A1. 50% (but you read my opinions on that earlier…)
Q2. What is ethnography?
A2. A method to describe what people do (well… it’s actually the scientific study of people, societies, and cultures)
Q3. When you conduct an ethnographic study, you make extensive notes. The main purpose of these notes are:
A3. To analyse what you observed (in ethnographic studies, you use a mixed method of observations, interviews, field notes, and possibly surveys – the goal is to gather as much unbiased information as possible to later give insight into the people, society, and culture being studied. You can tell I did not enjoy this lecture.).
Lecture 2: Value capturing
This lecture focused more on practical aspects of innovation in business, such as how to determine market share, profit projections, search for patents, etc. By value capturing, they are referring to the profits the innovator can generate by placing a new innovation on the market. The lecture expanded upon the process leading up to a market-ready solution (the design, market analysis, complimentary assets, etc.). Complimentary assets are the requirements needed to commercialize the innovation, including marketing, manufacturing, complementing technologies, distribution, and service. The second half of this lecture focused on Intellectual Property, meaning patents, trademarks, copyrights, and industrial design.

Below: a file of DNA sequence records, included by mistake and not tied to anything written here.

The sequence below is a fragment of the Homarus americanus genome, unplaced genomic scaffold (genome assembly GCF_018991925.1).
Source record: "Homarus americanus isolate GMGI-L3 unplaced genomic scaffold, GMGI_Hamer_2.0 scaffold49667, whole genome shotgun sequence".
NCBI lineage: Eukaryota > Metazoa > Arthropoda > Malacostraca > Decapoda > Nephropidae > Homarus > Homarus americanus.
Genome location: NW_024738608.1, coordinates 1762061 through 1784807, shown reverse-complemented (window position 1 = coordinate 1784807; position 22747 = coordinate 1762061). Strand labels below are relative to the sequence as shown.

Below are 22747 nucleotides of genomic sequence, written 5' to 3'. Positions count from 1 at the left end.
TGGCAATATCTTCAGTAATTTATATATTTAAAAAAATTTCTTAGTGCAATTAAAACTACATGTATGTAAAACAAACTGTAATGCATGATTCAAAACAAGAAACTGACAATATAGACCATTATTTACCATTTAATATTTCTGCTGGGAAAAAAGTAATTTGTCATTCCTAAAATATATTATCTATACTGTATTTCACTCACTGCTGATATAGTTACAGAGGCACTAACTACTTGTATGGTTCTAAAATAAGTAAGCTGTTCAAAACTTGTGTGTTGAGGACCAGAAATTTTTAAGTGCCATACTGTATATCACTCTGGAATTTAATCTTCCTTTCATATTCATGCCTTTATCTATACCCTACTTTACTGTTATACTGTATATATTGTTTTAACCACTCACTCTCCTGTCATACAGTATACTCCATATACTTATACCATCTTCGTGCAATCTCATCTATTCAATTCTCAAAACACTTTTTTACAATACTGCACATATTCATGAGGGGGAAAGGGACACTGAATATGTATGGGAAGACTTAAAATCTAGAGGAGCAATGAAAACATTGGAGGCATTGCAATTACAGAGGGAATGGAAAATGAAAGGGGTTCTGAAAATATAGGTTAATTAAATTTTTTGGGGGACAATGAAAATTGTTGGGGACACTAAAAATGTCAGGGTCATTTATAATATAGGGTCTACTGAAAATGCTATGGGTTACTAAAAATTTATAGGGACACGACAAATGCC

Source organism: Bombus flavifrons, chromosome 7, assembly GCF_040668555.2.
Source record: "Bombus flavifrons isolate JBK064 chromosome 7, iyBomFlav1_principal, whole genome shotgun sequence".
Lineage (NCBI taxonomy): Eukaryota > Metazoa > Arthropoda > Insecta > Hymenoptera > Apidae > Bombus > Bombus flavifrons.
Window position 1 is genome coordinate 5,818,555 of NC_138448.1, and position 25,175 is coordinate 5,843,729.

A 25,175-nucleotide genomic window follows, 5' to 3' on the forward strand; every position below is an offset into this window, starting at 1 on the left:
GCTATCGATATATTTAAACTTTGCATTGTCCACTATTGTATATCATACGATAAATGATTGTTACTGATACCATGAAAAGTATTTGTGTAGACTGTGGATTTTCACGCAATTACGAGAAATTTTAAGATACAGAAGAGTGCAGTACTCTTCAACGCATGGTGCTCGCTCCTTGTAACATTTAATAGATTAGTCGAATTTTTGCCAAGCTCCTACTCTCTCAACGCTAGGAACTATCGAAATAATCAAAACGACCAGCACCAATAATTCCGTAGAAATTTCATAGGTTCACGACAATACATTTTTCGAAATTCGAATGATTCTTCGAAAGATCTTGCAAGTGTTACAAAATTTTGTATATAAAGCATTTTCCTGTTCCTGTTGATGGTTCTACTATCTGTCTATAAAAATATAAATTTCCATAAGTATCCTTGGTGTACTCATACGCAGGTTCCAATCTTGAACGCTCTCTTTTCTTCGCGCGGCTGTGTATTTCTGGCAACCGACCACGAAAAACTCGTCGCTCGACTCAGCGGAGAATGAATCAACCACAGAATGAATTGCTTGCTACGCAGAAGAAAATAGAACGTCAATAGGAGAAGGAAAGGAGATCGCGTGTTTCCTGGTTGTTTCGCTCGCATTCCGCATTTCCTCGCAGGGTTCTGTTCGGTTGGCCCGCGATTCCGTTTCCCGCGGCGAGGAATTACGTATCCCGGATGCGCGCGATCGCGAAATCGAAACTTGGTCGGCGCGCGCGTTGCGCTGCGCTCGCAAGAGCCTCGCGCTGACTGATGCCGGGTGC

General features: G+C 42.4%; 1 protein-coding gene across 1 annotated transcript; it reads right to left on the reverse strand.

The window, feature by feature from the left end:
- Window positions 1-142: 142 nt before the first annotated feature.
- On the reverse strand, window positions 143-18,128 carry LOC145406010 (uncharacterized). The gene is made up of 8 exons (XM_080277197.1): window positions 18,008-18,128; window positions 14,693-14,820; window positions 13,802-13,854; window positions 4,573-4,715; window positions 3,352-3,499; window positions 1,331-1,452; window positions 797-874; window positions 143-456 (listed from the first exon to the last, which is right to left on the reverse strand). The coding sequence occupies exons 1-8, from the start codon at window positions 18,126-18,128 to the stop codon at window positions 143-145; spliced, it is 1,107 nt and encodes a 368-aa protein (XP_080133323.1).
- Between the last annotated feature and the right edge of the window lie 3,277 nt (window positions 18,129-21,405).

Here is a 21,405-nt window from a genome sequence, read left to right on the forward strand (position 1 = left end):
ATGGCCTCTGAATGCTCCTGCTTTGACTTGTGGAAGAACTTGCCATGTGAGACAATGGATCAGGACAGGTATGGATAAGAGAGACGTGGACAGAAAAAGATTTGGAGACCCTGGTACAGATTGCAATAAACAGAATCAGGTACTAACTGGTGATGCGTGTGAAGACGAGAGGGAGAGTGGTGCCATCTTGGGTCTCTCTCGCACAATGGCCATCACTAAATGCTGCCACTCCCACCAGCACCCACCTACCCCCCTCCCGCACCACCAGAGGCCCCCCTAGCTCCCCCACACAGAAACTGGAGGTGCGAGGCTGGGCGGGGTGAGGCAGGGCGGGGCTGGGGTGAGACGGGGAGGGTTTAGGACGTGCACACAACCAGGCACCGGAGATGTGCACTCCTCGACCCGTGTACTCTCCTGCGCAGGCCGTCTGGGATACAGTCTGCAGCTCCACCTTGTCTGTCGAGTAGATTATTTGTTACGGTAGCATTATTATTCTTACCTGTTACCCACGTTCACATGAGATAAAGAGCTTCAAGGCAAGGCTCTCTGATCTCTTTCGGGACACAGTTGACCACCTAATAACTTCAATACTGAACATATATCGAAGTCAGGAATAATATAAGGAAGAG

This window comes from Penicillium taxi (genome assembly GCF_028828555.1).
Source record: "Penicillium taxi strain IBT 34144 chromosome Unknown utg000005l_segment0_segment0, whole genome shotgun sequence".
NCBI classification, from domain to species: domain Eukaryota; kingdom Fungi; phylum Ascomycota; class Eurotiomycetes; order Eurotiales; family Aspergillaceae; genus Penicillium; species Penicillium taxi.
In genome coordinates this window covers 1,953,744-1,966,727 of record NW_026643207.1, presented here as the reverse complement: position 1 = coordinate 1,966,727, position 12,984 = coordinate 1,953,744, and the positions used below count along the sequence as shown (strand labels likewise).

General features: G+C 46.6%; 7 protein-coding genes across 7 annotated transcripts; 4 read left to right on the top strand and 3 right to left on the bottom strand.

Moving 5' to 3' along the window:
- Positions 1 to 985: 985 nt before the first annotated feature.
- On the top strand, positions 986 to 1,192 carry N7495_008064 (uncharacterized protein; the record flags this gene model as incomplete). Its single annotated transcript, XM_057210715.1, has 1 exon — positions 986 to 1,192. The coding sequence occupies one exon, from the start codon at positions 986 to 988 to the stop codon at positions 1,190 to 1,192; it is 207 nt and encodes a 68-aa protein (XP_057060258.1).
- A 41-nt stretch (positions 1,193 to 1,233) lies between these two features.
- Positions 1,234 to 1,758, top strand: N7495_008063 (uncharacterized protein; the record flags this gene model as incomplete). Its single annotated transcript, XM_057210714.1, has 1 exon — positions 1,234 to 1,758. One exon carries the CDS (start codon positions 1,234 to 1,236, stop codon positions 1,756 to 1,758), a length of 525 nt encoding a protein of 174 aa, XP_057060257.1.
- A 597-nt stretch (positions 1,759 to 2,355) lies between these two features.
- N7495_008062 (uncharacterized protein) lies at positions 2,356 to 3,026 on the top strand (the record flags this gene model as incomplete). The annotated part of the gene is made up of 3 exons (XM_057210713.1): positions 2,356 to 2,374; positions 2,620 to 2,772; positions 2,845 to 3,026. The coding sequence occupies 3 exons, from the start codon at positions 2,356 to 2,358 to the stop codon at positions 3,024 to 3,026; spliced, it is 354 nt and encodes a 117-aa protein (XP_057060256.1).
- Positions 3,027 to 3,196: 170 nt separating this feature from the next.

Q1. In the framework for capturing value from innovation, three overall categories are presented: Strategic, Institutional and Non-market tools. Please select the tools that belong to the Strategic category.
A1. Lead-time, complexity, complimentary assets, and secrecy
Q2. Which complementary assets did Coca Cola and Pepsi use to beat RC cola to the market?
A2. Superior marketing capabilities and brand name recognition
Q3. Why could lead time be important in the case of DigiRehab?
A3. Because DigiRehab’s solution imposes a high switching cost for customers, as using such solutions require training of personnel
Q4. Please select the three pre-requirements for a patent application.
A4. Novelty, Inventive step, Industrially applicable
Q5. What type of intellectual property right (IP) is used to protect technological innovations?
Q6. Some intellectual property rights (IPs) require that the inventor has not made the invention public prior to handing in the application. Select the two IPs that require this